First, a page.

OILSANDS BANQUET 2017
Past and future major focus at Oilsands Banquet
In a packed Shell Place ballroom, former Reform Party leader Preston Manning cautioned federal and provincial politicians their feelings towards energy must not only consider global demands for petroleum, but the past. In a 10-minute speech at the annual Oilsands Banquet, Manning, 75, gave a tribute to the early pioneers behind the opening of the Great Canadian Oil Sands Company, including his father, former premier Ernest Manning, and industrialist J. Howard Pew.
Towards the end of his speech, Manning explained the motives behind Pew’s enthusiasm for the oilsands was not motivated by money –he was 80 and from one of the richest families in the U.S. – but by security.
The Pew family had made much of their fortune in shipbuilding, with a focus on many of the oil tankers that supported allied forces in both world wars. Manning Pew told his father the number of tankers destroyed by enemy ships, mines and submarines in combat shook him, making him realize the fragility of North America’s energy security.
“They were not just about energizing cars or heating your homes, but shaping security, trade and dependency relations between economies and between nations,” said Manning, pointing out Pew was speaking about energy security before the 1973 oil crisis. “It's important today that decision makers in Ottawa and Edmonton, however we think on oil and gas, also think strategically about the role of petroleum in this country’s future and the future of the world,” he said. “Perhaps remembering the strategic reasoning behind the construction of the first oilsands plant will help us remember that lesson.”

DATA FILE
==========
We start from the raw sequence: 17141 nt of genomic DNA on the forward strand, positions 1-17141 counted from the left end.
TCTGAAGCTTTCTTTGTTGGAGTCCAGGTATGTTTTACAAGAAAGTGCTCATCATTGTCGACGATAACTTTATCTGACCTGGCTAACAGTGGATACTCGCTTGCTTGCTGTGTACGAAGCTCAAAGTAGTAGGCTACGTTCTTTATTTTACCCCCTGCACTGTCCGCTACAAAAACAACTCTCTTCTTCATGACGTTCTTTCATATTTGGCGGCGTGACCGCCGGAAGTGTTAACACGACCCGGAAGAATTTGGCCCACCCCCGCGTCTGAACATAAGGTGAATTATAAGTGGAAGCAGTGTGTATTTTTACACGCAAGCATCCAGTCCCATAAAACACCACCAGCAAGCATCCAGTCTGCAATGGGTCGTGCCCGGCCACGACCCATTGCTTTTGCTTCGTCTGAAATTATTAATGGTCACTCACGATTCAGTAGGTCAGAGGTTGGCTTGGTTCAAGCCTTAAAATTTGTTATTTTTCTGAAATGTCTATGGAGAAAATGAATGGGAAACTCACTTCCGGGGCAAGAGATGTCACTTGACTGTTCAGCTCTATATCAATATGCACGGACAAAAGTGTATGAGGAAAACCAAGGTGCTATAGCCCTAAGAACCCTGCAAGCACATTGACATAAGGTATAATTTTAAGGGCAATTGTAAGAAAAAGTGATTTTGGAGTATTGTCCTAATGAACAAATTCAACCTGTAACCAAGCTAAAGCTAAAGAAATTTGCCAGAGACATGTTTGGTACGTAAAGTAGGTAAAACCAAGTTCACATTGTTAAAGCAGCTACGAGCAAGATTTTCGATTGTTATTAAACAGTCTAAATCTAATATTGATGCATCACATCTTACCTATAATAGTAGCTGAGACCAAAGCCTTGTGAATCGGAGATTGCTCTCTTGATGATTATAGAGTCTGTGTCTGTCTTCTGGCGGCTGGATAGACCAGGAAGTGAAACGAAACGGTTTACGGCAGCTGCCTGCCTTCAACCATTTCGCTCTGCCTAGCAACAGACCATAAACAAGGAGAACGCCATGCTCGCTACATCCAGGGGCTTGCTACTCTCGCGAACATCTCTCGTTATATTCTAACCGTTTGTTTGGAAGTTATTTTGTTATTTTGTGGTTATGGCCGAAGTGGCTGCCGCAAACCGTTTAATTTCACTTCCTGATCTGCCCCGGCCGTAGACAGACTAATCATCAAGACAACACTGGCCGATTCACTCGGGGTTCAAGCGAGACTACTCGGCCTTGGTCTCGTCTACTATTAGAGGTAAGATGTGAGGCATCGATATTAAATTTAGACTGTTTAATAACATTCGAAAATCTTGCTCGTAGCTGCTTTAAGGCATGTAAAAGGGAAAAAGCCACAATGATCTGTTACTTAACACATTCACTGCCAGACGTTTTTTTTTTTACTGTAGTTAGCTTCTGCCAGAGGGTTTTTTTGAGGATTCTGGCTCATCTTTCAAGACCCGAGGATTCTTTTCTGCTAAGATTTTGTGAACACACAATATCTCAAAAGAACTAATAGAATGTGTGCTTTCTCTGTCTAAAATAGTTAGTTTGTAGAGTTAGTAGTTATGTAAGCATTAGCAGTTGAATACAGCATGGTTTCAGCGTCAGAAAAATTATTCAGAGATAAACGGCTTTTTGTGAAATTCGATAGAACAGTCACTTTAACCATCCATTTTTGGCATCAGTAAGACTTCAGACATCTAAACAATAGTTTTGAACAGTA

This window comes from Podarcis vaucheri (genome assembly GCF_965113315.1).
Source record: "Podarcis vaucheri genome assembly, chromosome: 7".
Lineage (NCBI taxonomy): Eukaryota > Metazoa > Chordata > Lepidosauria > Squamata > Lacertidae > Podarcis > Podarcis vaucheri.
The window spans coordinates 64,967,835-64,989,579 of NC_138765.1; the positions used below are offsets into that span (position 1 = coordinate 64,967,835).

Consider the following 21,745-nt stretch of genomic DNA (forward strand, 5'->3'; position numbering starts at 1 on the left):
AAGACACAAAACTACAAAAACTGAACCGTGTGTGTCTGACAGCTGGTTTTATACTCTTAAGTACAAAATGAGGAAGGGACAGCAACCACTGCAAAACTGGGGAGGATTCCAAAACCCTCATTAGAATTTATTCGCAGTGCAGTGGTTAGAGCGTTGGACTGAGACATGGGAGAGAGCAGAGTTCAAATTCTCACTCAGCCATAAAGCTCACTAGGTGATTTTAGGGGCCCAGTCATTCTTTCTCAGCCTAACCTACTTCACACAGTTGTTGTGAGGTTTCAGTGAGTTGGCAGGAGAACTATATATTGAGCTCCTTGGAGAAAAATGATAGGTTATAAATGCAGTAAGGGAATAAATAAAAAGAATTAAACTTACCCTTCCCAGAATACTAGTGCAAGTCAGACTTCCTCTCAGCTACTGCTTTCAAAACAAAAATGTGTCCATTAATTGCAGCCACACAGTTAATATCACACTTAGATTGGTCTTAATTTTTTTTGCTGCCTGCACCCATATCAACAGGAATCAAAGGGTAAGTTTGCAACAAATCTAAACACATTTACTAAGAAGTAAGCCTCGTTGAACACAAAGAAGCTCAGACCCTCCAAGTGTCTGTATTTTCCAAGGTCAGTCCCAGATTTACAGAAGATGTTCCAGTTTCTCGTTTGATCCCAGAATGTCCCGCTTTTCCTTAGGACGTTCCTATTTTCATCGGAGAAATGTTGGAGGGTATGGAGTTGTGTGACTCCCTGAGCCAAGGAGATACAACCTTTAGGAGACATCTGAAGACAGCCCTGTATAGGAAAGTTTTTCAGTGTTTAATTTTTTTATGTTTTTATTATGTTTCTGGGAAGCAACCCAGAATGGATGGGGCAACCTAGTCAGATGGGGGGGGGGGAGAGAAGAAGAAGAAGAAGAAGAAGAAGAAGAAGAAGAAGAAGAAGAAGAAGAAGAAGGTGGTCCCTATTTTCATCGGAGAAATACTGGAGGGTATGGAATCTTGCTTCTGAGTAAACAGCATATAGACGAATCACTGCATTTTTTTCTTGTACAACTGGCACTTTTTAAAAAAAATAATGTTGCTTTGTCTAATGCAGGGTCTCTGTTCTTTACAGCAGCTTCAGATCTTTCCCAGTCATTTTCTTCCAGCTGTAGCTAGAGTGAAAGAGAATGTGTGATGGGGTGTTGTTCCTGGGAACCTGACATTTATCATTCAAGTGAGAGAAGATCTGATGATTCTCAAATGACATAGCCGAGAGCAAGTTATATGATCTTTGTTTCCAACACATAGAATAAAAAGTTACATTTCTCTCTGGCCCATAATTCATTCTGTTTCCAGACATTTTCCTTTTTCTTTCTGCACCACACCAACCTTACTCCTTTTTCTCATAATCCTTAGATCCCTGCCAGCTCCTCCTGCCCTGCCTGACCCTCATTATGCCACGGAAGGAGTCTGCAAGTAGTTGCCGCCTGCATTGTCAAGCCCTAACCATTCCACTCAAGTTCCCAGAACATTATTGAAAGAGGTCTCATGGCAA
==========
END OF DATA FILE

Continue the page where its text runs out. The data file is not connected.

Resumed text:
The gala was celebrating the 50th anniversary of the opening of the Great Canadian Oil Sands Company and the 20th anniversary for CAREERS: The Next Generation, a trades training program for youth in Fort McMurray, Indigenous communities and Wood Buffalo’s rural hamlets.
The program is currently in one of its busiest years yet since the May 2016 wildfire, with organizers seeing the rebuild as an opportunity for youth to learn their trades. Last June, the program was presented with $1.5 million in support from the Canadian Red Cross, the United Way of Fort McMurray and RBC.
Eric Newell, board chair of the group and Syncrude’s CEO from 1989 to 2004, said in his keynote speech that the group must evolve with the rest of the oilsands, specifically citing automated trucks, artificial intelligence and renewable energy as influencing the future of labour.
“The group has partnered with high schools to run a digital skills academy, a summer camp teaching students everything from coding and programming to hands-on experience and mentorship. “ We understand the nature of the trades may not significantly change, but the trades of the future will be much more oriented to digital skills,” he said.
“Our focus has to move in that general direction so we can anticipate the jobs that will appear in the future.”
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